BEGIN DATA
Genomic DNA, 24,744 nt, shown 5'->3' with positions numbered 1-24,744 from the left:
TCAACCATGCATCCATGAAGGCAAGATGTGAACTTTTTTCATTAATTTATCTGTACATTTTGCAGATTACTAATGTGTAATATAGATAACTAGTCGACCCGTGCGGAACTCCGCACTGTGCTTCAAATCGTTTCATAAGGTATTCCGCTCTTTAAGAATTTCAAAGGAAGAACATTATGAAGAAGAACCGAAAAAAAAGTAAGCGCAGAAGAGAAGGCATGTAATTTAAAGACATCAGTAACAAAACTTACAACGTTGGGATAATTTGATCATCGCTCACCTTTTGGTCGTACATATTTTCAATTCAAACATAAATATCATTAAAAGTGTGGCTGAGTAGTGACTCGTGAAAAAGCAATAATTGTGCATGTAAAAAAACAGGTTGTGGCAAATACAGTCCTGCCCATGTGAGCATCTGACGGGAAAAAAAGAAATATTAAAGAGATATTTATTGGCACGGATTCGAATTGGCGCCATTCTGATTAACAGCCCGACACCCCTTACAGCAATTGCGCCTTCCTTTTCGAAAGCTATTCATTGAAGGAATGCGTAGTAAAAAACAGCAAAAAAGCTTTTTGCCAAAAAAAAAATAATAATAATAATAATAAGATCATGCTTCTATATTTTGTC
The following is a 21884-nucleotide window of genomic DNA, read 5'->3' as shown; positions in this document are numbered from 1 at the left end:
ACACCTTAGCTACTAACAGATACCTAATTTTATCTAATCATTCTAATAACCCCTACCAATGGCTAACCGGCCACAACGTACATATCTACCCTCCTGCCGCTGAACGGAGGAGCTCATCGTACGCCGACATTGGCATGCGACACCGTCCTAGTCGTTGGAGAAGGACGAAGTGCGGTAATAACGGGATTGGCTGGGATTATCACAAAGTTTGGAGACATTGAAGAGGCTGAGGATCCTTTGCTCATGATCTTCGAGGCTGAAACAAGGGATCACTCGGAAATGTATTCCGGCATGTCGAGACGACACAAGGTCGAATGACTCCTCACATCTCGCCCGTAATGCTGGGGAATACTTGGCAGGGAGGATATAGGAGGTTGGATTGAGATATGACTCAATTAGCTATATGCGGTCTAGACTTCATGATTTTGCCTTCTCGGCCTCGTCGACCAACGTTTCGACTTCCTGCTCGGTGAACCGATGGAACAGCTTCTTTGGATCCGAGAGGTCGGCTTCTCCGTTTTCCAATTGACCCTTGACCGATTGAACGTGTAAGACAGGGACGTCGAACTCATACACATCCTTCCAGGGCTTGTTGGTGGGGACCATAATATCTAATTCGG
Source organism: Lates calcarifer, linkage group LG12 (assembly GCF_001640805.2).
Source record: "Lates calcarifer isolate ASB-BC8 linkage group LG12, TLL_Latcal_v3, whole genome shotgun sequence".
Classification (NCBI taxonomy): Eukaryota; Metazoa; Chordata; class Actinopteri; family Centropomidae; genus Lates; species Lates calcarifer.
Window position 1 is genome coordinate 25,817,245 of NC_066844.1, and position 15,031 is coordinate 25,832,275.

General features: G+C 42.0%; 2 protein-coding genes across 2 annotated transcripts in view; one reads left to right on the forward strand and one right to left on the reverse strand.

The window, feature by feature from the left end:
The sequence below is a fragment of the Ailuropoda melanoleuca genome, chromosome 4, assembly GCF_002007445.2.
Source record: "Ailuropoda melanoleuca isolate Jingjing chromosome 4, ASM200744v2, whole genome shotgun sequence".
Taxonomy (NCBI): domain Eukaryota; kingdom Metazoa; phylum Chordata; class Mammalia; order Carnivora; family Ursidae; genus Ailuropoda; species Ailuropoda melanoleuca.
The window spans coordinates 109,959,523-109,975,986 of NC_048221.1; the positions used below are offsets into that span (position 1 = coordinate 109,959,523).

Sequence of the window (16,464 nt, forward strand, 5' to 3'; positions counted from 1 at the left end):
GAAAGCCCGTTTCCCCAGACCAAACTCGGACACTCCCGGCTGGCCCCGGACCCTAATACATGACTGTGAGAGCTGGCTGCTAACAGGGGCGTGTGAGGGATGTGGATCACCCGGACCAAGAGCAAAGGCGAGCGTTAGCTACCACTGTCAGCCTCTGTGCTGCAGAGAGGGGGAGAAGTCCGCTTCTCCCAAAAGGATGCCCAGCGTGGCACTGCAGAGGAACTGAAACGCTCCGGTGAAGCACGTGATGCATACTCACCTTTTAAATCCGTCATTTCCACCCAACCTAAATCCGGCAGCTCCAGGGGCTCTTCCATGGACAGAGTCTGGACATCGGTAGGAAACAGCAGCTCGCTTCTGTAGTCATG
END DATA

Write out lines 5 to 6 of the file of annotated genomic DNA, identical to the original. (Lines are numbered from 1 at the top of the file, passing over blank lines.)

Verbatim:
Source organism: Lates calcarifer, linkage group LG12 (assembly GCF_001640805.2).
Source record: "Lates calcarifer isolate ASB-BC8 linkage group LG12, TLL_Latcal_v3, whole genome shotgun sequence".